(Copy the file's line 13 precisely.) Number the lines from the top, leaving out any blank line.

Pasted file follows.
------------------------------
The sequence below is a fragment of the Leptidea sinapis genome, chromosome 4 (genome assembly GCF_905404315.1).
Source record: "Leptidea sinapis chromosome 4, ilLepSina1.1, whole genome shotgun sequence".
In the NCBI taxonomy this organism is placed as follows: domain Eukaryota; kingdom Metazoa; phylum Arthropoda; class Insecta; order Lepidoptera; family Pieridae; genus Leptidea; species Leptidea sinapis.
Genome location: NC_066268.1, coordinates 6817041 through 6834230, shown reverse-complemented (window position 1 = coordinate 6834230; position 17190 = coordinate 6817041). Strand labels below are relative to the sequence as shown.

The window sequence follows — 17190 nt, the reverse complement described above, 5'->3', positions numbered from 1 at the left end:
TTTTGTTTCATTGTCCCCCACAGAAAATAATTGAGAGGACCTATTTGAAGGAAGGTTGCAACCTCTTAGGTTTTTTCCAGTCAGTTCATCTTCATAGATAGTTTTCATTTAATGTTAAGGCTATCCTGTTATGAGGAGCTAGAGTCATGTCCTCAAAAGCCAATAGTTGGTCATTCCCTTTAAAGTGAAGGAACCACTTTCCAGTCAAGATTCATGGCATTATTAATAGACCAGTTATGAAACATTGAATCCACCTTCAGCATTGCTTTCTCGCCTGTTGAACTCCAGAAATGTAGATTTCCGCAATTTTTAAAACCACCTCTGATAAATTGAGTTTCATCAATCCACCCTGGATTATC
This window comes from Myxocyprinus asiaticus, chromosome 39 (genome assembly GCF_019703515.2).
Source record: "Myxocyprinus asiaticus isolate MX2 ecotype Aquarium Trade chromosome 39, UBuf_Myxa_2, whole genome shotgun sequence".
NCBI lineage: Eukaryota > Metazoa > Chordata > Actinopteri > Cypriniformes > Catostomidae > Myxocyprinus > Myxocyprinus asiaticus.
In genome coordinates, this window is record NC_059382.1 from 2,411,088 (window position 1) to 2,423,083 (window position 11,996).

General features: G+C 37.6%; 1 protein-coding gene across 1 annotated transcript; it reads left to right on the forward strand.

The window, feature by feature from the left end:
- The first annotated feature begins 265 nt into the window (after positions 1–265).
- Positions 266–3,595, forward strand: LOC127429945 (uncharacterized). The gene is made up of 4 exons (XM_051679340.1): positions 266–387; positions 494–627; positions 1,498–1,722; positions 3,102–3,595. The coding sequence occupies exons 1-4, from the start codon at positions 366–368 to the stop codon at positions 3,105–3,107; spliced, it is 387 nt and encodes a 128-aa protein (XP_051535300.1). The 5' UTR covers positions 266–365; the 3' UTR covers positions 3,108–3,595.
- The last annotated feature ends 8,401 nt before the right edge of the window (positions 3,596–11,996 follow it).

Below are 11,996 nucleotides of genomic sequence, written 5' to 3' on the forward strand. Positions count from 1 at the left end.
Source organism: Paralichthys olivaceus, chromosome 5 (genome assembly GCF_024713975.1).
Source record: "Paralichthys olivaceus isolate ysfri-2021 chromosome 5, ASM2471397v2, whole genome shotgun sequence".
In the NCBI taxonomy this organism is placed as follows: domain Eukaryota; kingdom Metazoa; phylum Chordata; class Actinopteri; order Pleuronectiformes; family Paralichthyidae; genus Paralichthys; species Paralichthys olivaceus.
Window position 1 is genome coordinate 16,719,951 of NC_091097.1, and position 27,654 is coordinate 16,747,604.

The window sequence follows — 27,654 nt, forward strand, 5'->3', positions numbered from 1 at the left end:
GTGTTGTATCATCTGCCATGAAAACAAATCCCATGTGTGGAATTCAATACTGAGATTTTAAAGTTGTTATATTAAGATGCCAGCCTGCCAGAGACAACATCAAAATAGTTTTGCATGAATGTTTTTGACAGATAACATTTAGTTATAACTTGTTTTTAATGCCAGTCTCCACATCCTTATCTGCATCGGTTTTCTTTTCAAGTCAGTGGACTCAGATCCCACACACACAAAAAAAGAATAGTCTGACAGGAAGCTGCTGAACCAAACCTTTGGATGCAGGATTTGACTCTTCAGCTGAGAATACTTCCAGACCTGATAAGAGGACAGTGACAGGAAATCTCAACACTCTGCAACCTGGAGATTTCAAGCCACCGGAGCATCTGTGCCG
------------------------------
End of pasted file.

- The first annotated feature begins 265 nt into the window (after positions 1–265).